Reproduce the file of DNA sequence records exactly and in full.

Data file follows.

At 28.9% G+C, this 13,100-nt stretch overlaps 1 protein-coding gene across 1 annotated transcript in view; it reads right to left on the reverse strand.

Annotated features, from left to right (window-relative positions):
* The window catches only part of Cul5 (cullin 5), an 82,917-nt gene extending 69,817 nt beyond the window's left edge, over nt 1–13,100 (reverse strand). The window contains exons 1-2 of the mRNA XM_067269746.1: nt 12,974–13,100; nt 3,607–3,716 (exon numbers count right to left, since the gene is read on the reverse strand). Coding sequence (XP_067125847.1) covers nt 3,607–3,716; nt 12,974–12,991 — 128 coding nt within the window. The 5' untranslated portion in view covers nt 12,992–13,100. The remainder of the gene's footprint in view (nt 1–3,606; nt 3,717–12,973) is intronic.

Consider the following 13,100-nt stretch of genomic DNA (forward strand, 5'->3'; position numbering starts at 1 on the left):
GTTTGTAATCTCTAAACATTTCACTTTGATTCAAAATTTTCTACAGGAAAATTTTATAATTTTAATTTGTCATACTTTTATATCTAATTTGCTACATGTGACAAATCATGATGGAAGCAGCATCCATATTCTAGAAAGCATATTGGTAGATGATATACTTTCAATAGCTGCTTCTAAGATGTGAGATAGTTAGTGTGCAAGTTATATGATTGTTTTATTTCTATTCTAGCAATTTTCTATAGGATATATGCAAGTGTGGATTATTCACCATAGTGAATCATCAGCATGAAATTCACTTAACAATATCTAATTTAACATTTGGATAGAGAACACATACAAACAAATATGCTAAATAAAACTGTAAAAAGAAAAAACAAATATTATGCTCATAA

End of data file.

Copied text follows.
At 28.9% G+C, this 13,100-nt stretch overlaps 1 protein-coding gene across 1 annotated transcript in view; it reads right to left on the reverse strand.

Annotated features, from left to right (window-relative positions):
* The window catches only part of Cul5 (cullin 5), an 82,917-nt gene extending 69,817 nt beyond the window's left edge, over nt 1–13,100 (reverse strand). The window contains exons 1-2 of the mRNA XM_067269746.1: nt 12,974–13,100; nt 3,607–3,716 (exon numbers count right to left, since the gene is read on the reverse strand). Coding sequence (XP_067125847.1) covers nt 3,607–3,716; nt 12,974–12,991 — 128 coding nt within the window. The 5' untranslated portion in view covers nt 12,992–13,100. The remainder of the gene's footprint in view (nt 1–3,606; nt 3,717–12,973) is intronic.

Consider the following 13,100-nt stretch of genomic DNA (forward strand, 5'->3'; position numbering starts at 1 on the left):
GTTTGTAATCTCTAAACATTTCACTTTGATTCAAAATTTTCTACAGGAAAATTTTATAATTTTAATTTGTCATACTTTTATATCTAATTTGCTACATGTGACAAATCATGATGGAAGCAGCATCCATATTCTAGAAAGCATATTGGTAGATGATATACTTTCAATAGCTGCTTCTAAGATGTGAGATAGTTAGTGTGCAAGTTATATGATTGTTTTATTTCTATTCTAGCAATTTTCTATAGGATATATGCAAGTGTGGATTATTCACCATAGTGAATCATCAGCATGAAATTCACTTAACAATATCTAATTTAACATTTGGATAGAGAACACATACAAACAAATATGCTAAATAAAACTGTAAAAAGAAAAAACAAATATTATGCTCATAA